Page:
I have looked forward to a career as a therapist since I was in 12th grade when I decided to take up psychology as a subject to study further. As I look back, I realize how limited my understanding of what it is like to be a therapist was. Nonetheless, I am thankful that I took that decision and stuck by it because I truly love the work I do every day, and I don’t think I can even imagine myself doing something else.
Being a therapist does not always look the same, the more I work, the more I continue to understand how multifaceted this role is. There are certainly some occupational hazards, but maybe I will write about it some other time. For now, I want to rejoice in the privilege that this role brings, because it has been one of the blessings I have been writing about in my gratitude list for a while.
Many reasons make my heart content, and I am sure there will be many that I haven’t witnessed or realized yet. For now, these are a few reasons why I love being a therapist:
Seeing life and the world from different perspectives:
As a therapist, I talk to many different people, people from different cultures, professions, ideologies, beliefs, and so forth. These people allow me into their worlds, often quite intimately. They tell me about how they view life, and how the world looks from their eyes, always opening my eyes to varied perspectives and beliefs. It makes me want to be more open-minded, it pushes me to broaden my lens at times, and it continues to remind me that reality is only perspective.
Getting to learn from the wisdom each client has:
Every person extracts a certain meaning, ideology, and wisdom from their life experience. Some of it they extract alone, and some of it they uncover with me during the therapy hour. I am always astonished by how much I learn from the wisdom that each person holds in their understanding. I don’t think clients realize how often they touch their therapists or teach them about life, people, and what it is like to be a human. Clients teach me about life, about how to be a better therapist, a better partner, a better listener, and a better human, and that learning to me will always remain invaluable.
Having the opportunity for meaningful relational encounters:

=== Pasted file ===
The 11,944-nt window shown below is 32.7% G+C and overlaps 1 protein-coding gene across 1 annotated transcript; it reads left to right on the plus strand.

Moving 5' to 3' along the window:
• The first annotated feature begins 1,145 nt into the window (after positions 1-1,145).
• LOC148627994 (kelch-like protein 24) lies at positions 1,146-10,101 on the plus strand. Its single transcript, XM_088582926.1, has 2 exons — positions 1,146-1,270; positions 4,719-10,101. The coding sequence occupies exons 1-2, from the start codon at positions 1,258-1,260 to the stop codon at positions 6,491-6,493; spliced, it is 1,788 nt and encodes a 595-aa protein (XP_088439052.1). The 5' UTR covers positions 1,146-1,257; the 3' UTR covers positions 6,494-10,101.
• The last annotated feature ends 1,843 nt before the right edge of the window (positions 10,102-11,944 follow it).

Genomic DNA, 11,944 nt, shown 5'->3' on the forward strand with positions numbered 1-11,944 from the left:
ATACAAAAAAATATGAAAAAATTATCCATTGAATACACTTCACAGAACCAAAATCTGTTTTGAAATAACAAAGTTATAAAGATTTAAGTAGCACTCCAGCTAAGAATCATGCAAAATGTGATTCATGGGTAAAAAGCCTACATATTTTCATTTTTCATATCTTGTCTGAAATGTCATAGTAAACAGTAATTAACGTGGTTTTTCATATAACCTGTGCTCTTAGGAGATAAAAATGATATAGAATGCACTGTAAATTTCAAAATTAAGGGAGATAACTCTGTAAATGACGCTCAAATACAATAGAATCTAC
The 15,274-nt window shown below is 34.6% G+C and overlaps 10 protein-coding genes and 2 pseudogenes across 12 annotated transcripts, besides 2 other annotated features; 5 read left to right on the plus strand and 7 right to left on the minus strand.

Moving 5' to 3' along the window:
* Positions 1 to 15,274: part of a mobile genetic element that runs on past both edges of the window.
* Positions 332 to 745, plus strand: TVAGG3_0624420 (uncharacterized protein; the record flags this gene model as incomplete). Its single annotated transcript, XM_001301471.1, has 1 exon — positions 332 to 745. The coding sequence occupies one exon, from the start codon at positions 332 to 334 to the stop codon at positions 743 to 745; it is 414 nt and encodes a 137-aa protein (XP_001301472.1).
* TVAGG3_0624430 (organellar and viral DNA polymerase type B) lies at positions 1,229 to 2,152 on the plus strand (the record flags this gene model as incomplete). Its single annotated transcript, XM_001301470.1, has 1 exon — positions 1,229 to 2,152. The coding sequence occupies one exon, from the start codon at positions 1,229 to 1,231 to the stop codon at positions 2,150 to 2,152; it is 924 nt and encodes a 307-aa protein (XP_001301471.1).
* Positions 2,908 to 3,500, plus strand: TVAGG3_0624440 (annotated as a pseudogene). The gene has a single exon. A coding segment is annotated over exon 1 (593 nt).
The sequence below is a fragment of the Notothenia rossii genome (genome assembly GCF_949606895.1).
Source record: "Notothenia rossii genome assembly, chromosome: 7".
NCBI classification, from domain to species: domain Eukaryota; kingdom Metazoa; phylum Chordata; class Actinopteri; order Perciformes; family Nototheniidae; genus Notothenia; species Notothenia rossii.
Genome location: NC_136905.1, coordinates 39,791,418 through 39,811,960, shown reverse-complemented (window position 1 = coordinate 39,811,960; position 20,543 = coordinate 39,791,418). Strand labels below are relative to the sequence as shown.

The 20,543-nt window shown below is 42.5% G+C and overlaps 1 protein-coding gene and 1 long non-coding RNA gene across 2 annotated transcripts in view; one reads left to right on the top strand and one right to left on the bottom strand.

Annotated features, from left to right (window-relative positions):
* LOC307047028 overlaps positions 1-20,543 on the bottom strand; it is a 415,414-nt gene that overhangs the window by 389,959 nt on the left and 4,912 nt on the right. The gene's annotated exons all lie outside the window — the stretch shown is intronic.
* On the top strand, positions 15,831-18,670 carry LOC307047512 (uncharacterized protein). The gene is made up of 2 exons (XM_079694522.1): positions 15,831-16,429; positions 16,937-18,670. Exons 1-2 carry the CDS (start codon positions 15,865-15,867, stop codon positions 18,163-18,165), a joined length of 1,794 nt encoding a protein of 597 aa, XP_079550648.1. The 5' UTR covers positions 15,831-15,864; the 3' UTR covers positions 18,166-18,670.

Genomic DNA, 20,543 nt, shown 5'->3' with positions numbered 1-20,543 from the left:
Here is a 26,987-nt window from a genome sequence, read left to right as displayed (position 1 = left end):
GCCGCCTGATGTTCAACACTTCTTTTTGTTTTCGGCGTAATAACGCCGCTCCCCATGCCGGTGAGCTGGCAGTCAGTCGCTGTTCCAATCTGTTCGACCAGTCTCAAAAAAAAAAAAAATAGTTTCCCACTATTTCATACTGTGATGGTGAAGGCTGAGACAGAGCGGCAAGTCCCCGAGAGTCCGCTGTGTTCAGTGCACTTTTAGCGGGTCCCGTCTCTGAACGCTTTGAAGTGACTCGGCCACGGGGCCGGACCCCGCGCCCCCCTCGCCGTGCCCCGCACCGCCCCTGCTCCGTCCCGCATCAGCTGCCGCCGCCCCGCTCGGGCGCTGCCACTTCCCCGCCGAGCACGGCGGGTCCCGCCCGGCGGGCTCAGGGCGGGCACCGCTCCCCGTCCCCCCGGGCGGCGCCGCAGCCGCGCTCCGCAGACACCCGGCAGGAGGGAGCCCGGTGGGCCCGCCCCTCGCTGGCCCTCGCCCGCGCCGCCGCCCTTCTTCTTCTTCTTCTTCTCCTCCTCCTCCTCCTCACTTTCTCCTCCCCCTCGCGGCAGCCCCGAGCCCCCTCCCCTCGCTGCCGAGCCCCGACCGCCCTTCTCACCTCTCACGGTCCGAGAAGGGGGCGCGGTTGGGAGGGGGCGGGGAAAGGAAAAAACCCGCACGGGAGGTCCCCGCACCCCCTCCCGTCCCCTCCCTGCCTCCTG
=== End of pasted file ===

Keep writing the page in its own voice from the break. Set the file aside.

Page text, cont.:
We all have an inherent need for connection, maybe at varying intensities. But I think mine would never have been met had I not been a therapist. Since childhood I have always found myself relationally available for people, interested in their emotional life, and in lending them an ear. I consider myself a highly sensitive person, and I find a lot of contentment in deep, meaningful encounters. And since I am also an introvert, I have the best of both worlds as a therapist. Clients let me into their sanctuaries and invite me into their worlds courageously and openly. I see that as sacred, and love investing in our therapeutic relationship honestly and authentically. Sometimes, I share a bit of my world with them, sometimes I share how I feel about them, or how they make me feel. I know clients make the therapist a part of their world, but I am not sure if they know that they become a part of their therapist’s world too.
Witnessing raw human-ness:
People do not always show who they are authentically in the world around them, and rightfully so because we all need to self-protect and be wise enough to know where we can be vulnerable. Therapy is often the space where people are themselves, they are vulnerable, and even if they are afraid, they push themselves to rip their costumes away. I love being present to see raw-human-ness dance. I find myself annoyed with the pretense around, or the hiding or suppressing who we truly are as vulnerable, fragile, or even desperate. Because society is often conditioned in a way to see many aspects of being human as weak, I like that I am continuously reminded that it is all a façade. That it is all abnormal. I like to be reminded that we are all more similar than we are different and that at the end of the day, we are all trying to figure it out. I also love facilitating space for people to take that emotional breath, to be openly human even if it is just for an hour.